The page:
thermoelectricity


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Related to thermoelectricity: Seebeck effect

ther·mo·e·lec·tric·i·ty

(ther'mō-ē-lek-tris'i-tē),
An electrical current generated in a thermopile.
Farlex Partner Medical Dictionary © Farlex 2012

thermoelectricity

(thĕr″mō-ē-lĕk-trĭs′ĭ-tē)
Electricity generated by heat.
Medical Dictionary, © 2009 Farlex and Partners
References in periodicals archive ?
A similar reality applied to the industrial sector, where Gelly (2003, 2010) notes that firms could use thermoelectricity and self-generation, and electricity providers deployed important efforts to sway them (by offering them substantially lower prices): in 1924, close to 30% of electricity used by industrial establishments came from self-generation as opposed to less than 10% in 1934 (Gelly 2010).
Early, Bi nanostructures were considered as interesting candidates for applications to fields such as thermoelectricity or magnetism.
[30.] Rosi F., "Thermoelectricity and thermoelectric power generation," Solid-State Electronics, vol.
Heikes, Thermoelectricity: Science and Engineering, Ure RW Interscience, New York, NY, USA, 1961.
"[The companies] are improving our generation capacity in thermoelectricity, hydropower and even in solar energy," Asif said.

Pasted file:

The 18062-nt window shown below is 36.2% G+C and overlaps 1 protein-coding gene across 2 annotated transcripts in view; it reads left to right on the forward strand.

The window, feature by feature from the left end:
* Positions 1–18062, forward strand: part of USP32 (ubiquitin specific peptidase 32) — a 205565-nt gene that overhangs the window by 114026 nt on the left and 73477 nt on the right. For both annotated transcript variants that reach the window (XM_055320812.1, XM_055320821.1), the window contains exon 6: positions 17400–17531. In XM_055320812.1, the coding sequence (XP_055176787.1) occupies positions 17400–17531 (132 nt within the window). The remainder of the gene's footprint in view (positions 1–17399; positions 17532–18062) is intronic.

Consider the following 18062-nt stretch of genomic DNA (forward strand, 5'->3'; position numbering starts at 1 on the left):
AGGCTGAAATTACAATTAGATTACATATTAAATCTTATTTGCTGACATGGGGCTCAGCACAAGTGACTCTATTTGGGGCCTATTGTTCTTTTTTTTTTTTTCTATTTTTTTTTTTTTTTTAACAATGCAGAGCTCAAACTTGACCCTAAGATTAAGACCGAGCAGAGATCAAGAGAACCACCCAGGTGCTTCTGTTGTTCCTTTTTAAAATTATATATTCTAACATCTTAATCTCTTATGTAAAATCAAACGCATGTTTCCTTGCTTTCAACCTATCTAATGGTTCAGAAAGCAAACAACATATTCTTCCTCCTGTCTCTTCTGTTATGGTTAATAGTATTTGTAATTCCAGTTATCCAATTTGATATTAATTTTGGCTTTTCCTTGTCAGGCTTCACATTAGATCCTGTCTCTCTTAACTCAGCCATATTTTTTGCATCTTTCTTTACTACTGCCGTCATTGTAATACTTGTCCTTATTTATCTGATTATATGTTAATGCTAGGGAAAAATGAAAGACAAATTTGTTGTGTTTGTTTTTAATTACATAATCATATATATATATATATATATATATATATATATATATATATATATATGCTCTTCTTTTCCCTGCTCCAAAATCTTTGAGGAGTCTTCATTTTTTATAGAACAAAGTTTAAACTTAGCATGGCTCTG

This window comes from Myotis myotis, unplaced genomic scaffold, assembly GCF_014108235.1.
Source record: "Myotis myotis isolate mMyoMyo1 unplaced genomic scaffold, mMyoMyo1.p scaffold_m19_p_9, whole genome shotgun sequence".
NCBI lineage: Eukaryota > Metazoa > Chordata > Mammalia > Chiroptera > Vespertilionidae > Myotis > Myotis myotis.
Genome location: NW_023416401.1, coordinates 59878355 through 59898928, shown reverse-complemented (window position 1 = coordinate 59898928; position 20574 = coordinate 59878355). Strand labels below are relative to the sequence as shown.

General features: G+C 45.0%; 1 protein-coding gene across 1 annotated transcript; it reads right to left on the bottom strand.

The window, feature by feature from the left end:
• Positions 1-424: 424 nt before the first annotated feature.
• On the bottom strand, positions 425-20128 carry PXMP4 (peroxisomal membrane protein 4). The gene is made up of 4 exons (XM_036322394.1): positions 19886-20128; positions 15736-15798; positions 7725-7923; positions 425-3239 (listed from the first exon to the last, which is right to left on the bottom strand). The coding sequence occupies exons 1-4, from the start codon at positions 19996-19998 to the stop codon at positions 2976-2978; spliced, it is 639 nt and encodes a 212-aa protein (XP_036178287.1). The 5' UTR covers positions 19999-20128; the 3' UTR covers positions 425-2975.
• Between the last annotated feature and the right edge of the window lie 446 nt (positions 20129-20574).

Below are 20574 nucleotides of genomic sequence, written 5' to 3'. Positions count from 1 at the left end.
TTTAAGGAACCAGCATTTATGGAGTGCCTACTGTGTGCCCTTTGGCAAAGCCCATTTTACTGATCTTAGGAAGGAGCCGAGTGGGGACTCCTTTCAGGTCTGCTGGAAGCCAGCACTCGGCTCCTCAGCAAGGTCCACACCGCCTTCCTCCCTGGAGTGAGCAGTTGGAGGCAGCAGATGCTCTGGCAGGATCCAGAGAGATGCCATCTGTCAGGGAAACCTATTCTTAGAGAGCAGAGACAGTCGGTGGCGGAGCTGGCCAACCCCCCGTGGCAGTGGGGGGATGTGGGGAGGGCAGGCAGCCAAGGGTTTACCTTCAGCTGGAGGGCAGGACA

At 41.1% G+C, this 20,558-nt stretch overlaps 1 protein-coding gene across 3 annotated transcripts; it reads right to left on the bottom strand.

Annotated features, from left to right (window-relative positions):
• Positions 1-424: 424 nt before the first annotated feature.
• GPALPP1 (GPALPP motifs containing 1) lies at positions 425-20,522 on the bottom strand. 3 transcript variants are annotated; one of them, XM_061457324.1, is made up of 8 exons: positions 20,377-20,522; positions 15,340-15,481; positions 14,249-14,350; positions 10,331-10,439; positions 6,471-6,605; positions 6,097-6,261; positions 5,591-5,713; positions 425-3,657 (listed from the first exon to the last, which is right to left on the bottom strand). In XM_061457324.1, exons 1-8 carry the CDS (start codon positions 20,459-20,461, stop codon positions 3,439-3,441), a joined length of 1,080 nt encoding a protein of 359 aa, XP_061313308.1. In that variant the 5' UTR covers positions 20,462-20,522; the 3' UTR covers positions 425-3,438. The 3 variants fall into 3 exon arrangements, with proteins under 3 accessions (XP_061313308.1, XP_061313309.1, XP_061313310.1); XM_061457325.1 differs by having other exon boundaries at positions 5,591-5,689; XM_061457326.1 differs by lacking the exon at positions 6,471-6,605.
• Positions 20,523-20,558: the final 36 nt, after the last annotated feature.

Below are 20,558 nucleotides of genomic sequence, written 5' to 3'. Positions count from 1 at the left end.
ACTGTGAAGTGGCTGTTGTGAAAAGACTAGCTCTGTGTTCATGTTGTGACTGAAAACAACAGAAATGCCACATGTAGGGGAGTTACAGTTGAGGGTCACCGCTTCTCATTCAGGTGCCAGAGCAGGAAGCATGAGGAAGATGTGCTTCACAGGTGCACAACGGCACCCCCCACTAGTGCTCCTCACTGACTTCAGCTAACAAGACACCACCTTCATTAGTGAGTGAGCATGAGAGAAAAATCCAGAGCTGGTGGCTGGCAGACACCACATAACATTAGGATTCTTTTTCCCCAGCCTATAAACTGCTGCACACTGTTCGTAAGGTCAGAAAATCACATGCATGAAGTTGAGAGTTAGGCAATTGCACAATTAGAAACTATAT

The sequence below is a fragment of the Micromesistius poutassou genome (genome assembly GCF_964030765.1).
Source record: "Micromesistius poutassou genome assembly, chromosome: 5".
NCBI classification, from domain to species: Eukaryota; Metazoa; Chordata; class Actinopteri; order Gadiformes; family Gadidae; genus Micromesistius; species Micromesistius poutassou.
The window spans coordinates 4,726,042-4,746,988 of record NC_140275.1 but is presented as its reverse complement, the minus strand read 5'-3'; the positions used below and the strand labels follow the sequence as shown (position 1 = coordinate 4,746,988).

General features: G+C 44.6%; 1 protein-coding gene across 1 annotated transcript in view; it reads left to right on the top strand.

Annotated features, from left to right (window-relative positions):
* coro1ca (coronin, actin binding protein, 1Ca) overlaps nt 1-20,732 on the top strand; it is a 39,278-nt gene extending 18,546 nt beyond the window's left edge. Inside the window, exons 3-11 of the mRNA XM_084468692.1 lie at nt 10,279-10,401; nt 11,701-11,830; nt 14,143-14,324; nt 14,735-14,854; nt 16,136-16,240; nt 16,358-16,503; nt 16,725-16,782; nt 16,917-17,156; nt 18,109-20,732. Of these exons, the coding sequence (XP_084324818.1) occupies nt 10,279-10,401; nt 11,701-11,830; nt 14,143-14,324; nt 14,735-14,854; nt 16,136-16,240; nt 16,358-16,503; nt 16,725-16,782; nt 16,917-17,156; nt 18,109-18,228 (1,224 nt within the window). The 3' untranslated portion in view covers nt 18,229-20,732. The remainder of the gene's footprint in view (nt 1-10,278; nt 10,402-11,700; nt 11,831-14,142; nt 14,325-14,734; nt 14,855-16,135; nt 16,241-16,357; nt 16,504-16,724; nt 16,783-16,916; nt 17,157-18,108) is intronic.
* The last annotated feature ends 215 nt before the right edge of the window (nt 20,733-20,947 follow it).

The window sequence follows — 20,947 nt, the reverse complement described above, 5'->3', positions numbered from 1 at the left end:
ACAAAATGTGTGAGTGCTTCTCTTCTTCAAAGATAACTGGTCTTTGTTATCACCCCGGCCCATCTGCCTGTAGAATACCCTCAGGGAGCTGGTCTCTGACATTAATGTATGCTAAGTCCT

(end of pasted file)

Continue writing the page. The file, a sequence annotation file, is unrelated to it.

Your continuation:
The pore size distributions and porosities were measured with the mercury intrusion method (pascal 240, American Thermoelectricity).
As an excellent semiconductor of scattered elements, Te has unique applications in the electronic industry especially in the area of thermoelectricity, either for power generation as lead telluride or for refrigeration as bismuth telluride [1].
Pourret et al., "Thermoelectricity of the ferromagnetic superconductor UCoGe," Physical Review B--Condensed Matter and Materials Physics, vol.
A simpler model approach, employing the popular thermoelectricity analogy, was taken by Braun and Chaturvedi to model office buildings in Chicago, IL (2002).
Some intrinsic properties, such as piezoresistivity, piezoelectricity, or thermoelectricity of the component, determine the actuation or sensing ability of MEMS (At toh-Okine 2003).
Less mature technologies that have the potential for future development include solar thermoelectricity systems (STA), dry sensitized solar cell (DSPV) and concentrated photovoltaic system (CPV).